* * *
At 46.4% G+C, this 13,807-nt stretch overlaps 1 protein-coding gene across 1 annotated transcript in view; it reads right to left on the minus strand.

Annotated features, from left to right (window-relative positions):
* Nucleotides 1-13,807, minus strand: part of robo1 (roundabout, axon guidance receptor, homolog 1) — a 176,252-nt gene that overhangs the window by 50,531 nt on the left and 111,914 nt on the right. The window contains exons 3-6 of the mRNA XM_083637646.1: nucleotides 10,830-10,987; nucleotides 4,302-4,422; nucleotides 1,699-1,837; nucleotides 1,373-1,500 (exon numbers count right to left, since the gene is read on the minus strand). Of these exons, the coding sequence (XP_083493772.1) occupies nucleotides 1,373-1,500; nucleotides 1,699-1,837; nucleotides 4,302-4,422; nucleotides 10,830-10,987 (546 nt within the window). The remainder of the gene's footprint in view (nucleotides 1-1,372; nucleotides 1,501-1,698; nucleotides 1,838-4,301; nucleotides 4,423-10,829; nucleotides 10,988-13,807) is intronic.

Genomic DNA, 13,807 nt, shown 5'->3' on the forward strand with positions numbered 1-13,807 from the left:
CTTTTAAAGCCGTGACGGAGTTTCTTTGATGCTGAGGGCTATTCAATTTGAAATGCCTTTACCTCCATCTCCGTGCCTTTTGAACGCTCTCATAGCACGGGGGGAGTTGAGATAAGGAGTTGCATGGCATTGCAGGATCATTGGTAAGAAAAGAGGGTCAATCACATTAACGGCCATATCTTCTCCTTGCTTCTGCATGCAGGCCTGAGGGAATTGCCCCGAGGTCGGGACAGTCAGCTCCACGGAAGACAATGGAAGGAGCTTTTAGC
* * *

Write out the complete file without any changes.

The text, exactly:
At 46.4% G+C, this 13,807-nt stretch overlaps 1 protein-coding gene across 1 annotated transcript in view; it reads right to left on the minus strand.

Annotated features, from left to right (window-relative positions):
* Nucleotides 1-13,807, minus strand: part of robo1 (roundabout, axon guidance receptor, homolog 1) — a 176,252-nt gene that overhangs the window by 50,531 nt on the left and 111,914 nt on the right. The window contains exons 3-6 of the mRNA XM_083637646.1: nucleotides 10,830-10,987; nucleotides 4,302-4,422; nucleotides 1,699-1,837; nucleotides 1,373-1,500 (exon numbers count right to left, since the gene is read on the minus strand). Of these exons, the coding sequence (XP_083493772.1) occupies nucleotides 1,373-1,500; nucleotides 1,699-1,837; nucleotides 4,302-4,422; nucleotides 10,830-10,987 (546 nt within the window). The remainder of the gene's footprint in view (nucleotides 1-1,372; nucleotides 1,501-1,698; nucleotides 1,838-4,301; nucleotides 4,423-10,829; nucleotides 10,988-13,807) is intronic.

Genomic DNA, 13,807 nt, shown 5'->3' on the forward strand with positions numbered 1-13,807 from the left:
CTTTTAAAGCCGTGACGGAGTTTCTTTGATGCTGAGGGCTATTCAATTTGAAATGCCTTTACCTCCATCTCCGTGCCTTTTGAACGCTCTCATAGCACGGGGGGAGTTGAGATAAGGAGTTGCATGGCATTGCAGGATCATTGGTAAGAAAAGAGGGTCAATCACATTAACGGCCATATCTTCTCCTTGCTTCTGCATGCAGGCCTGAGGGAATTGCCCCGAGGTCGGGACAGTCAGCTCCACGGAAGACAATGGAAGGAGCTTTTAGC